Her eyes are soft and smiling. She works diligently beside us, bending as low as her frail body will allow.
He continually circles the perimeter of the house, refilling our buckets and replacing our sponges.
She brings us tea and coffee and fruits as we work.
He helps us take down the screens and lengthen the rope of the hose.

They only returned home from the evacuation center yesterday. She explains her situation in Japanese. I can’t understand all the words she uses to tell her story, but I imagine it’s a frightful one. 
I can see that the house next door is unsalvageable.
They were lucky.
She pauses abruptly, perhaps to recount a painful memory.
I don’t understand her words, but the only story written on her face is one of perseverance, kindness, and appreciation.

*            *            *

This blog is dedicated to all of the earthquake and tsunami victims as well as to the incredible supporters and volunteers who are continuously offering their help to Japan. Thank you!

“Never doubt that a small group of thoughtful, committed citizens can change the world. Indeed, it is the only thing that ever has.”

—Margaret Mead

*     *     *

Photographs taken by Audrey Boivin


  1. Always fresh in insightful. Thanks for publishing your thoughts for us to read.

  2. It's hard to imagine that degree of loss. Good work over there. And thanks for documenting it in your thoughtful way for us over here.

  3. This is so touching Brenna. Thank you for sharing such an intimate portrait of how life is continuing on in Japan after the disaster with small gestures of kindness like these. It's a very moving piece.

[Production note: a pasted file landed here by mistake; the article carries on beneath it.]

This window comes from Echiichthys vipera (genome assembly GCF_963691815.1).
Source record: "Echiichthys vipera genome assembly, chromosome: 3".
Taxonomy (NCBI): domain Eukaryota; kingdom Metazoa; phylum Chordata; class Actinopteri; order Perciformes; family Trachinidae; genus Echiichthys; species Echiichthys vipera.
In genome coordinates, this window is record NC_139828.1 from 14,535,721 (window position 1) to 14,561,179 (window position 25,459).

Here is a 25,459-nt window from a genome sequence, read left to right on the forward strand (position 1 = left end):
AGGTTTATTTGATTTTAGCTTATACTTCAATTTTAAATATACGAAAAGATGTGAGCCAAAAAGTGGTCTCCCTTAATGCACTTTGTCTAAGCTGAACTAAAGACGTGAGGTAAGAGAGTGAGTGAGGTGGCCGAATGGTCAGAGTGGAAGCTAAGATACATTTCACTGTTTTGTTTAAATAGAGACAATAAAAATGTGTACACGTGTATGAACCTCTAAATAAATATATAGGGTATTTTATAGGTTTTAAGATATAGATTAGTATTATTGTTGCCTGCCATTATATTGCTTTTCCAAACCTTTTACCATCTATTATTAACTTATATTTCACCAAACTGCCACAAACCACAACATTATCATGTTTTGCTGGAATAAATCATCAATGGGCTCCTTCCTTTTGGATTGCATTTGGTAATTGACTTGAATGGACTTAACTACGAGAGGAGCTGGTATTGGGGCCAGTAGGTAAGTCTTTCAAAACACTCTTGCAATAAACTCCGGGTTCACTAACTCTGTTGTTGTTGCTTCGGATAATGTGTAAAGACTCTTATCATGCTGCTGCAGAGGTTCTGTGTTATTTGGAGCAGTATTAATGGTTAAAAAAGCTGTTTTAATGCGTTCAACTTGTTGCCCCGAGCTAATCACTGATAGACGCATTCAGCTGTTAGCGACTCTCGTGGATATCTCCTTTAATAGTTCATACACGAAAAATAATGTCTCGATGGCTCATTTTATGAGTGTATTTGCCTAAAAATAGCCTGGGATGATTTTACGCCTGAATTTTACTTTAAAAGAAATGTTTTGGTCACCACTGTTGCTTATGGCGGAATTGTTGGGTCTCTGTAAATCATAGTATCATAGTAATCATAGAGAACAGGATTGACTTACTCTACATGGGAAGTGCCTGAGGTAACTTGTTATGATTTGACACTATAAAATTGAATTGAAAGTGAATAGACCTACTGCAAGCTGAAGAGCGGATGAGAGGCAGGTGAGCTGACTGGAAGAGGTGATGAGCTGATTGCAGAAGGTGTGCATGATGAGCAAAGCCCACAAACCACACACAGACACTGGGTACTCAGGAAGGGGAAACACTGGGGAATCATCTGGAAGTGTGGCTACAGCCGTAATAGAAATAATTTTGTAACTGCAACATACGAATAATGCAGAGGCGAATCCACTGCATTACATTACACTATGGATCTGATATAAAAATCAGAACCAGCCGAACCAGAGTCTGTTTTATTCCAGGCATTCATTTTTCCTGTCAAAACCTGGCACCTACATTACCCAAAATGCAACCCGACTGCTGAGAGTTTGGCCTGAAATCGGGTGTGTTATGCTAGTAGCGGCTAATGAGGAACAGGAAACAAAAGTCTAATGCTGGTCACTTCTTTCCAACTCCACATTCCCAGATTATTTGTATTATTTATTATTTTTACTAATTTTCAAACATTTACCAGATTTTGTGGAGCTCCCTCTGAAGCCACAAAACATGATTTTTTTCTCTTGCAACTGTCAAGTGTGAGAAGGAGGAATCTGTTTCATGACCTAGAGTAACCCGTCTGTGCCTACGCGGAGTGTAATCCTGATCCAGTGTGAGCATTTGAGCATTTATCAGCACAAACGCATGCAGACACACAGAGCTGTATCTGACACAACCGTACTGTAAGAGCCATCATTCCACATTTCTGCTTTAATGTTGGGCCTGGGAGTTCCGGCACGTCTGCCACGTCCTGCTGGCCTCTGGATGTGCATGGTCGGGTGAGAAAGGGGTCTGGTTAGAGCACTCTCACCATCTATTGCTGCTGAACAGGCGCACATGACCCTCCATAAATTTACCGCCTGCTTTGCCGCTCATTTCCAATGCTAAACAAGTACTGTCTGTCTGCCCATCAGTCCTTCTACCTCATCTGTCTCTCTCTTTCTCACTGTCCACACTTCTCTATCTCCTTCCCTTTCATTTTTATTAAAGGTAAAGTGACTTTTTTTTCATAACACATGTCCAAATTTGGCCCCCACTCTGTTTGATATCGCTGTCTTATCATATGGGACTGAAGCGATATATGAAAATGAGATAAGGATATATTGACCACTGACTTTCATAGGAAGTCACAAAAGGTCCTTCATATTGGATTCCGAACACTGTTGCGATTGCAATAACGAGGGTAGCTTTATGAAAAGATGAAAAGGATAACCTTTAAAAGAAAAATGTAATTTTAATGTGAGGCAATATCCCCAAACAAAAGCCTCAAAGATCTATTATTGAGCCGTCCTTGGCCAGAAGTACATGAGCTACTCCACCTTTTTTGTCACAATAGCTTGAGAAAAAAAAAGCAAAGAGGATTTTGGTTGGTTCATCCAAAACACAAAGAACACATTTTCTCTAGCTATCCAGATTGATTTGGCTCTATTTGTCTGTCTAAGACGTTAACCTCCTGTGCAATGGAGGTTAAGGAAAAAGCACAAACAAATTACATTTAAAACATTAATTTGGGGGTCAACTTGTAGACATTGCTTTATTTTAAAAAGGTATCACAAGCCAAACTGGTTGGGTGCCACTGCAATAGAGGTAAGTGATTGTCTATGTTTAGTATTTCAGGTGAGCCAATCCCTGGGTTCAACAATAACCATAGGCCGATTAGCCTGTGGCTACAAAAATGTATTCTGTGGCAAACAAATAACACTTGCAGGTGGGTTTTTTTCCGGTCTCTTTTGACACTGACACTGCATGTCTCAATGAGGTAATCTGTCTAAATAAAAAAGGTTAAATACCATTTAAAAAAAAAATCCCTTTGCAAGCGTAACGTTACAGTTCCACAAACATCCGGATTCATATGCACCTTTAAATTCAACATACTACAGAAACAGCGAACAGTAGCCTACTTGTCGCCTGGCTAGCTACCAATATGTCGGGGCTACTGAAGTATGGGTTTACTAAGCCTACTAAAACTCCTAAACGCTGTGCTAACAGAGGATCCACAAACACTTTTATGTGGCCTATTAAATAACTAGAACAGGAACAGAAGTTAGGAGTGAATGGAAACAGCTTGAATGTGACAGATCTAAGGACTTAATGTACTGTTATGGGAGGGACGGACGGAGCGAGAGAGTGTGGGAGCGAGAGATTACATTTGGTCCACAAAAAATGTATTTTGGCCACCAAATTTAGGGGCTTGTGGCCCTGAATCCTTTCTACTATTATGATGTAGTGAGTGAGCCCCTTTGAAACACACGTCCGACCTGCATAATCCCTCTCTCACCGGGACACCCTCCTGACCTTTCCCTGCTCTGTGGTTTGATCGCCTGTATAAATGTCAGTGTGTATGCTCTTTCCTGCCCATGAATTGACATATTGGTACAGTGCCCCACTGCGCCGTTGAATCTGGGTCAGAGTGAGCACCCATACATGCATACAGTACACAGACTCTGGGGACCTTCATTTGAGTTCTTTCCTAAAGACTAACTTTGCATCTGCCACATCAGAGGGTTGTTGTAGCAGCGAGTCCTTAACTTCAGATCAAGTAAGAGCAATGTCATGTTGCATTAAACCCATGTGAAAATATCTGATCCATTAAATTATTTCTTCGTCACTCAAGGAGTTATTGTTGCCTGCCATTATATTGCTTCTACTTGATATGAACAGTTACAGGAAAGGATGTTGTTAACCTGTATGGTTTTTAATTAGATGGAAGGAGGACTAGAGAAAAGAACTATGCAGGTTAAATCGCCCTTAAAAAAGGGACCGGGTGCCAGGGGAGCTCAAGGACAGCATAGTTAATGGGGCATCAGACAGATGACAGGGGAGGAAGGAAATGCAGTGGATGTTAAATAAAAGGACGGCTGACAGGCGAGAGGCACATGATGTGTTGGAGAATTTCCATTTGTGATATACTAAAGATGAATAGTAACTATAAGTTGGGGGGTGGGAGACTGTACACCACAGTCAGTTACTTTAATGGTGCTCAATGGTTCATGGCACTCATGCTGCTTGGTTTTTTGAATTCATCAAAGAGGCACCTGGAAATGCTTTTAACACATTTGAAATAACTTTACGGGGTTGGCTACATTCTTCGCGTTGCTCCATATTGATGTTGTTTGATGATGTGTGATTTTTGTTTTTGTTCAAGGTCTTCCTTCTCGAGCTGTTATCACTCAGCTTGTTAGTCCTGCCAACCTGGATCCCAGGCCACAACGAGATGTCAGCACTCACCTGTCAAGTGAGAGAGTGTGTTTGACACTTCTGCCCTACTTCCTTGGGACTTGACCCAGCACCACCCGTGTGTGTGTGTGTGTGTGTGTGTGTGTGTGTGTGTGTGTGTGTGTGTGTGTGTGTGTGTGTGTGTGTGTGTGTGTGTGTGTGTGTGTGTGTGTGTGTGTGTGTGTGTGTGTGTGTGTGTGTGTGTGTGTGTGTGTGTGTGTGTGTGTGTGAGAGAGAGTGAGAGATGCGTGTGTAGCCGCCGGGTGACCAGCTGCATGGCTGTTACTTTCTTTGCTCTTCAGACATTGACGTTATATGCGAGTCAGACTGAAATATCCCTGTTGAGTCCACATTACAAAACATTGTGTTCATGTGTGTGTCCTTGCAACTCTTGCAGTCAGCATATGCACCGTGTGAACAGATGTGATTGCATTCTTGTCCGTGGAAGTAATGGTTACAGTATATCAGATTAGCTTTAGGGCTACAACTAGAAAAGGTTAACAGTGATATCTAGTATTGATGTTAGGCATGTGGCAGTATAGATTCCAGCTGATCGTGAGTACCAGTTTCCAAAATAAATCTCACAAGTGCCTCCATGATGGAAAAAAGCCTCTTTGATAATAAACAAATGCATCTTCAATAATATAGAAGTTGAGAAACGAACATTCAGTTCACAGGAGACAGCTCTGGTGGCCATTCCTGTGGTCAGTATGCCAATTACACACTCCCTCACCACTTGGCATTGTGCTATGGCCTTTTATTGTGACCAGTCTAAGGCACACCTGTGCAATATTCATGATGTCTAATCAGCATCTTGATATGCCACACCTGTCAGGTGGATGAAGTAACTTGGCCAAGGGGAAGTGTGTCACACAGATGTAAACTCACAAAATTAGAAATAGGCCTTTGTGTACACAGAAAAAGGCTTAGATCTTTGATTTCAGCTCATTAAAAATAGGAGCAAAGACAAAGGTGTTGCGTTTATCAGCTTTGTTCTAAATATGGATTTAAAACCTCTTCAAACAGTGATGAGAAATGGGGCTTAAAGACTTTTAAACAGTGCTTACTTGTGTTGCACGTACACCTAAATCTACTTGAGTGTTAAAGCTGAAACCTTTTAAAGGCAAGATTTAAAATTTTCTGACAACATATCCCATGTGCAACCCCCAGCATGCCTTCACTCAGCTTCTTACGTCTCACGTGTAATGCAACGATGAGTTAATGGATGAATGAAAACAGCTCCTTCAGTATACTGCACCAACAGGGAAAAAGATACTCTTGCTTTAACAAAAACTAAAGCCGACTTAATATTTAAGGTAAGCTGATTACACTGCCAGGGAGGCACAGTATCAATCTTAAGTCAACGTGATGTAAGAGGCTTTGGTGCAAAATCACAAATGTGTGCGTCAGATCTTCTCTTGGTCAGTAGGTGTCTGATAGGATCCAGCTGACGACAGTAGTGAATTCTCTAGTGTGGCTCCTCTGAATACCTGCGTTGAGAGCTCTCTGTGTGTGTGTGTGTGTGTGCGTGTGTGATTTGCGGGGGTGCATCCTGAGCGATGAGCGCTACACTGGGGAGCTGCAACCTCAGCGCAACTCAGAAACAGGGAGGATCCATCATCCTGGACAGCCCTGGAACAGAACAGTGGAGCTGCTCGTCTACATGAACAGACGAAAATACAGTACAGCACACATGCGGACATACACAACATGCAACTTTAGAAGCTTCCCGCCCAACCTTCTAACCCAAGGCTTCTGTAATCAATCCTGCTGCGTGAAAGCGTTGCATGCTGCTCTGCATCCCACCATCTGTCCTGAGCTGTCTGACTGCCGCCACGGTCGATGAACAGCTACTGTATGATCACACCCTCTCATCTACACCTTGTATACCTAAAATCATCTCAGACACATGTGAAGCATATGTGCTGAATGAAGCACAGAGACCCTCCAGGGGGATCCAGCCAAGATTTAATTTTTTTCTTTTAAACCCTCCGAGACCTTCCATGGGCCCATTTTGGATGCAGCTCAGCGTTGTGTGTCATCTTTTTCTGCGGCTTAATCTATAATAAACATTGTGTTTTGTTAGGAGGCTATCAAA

4. As always, this is beautifully written. Sending lots of good thoughts to you and everyone affected by or working in those devastated areas.

  5. I'd love to finally grow up and lead a similar life. You're such an inspiration! I'm not sure about what I'm going to do when I grow up, but I know that I want to travel, and I'm very interested in Japan. I'd like to live there, visit and/or live in much of Eastern Asia as well as other places. I love the modern and traditional culture, architecture, language, philosophy, music, food, and so much more! Though it seems to be a tougher route than the norm, I'd like to teach English in Japan, like you. A teacher has never been my path of choice, let alone an English teacher, but the most likely career I'd be able to get in a foreign country. Who knows though, maybe I'll get things sorted out when it comes to be; I'm but fifteen at the moment.
    You're a beautiful writer, and a very caring person. I know it's what's supposed to be done, more like an obligation than a favor, but not everyone does… I'm really impressed and respect what you're doing. It must be very difficult for you to watch other peoples' lives in ruin, but it also must be worth it…
    Uhhm…Also, I read on your profile that you like to listen to music that sounds like both classical and rock. Do you listen to Break of Reality? I like them, and if you haven't already heard of them, maybe you would too…

    I'm looking forward to your future posts!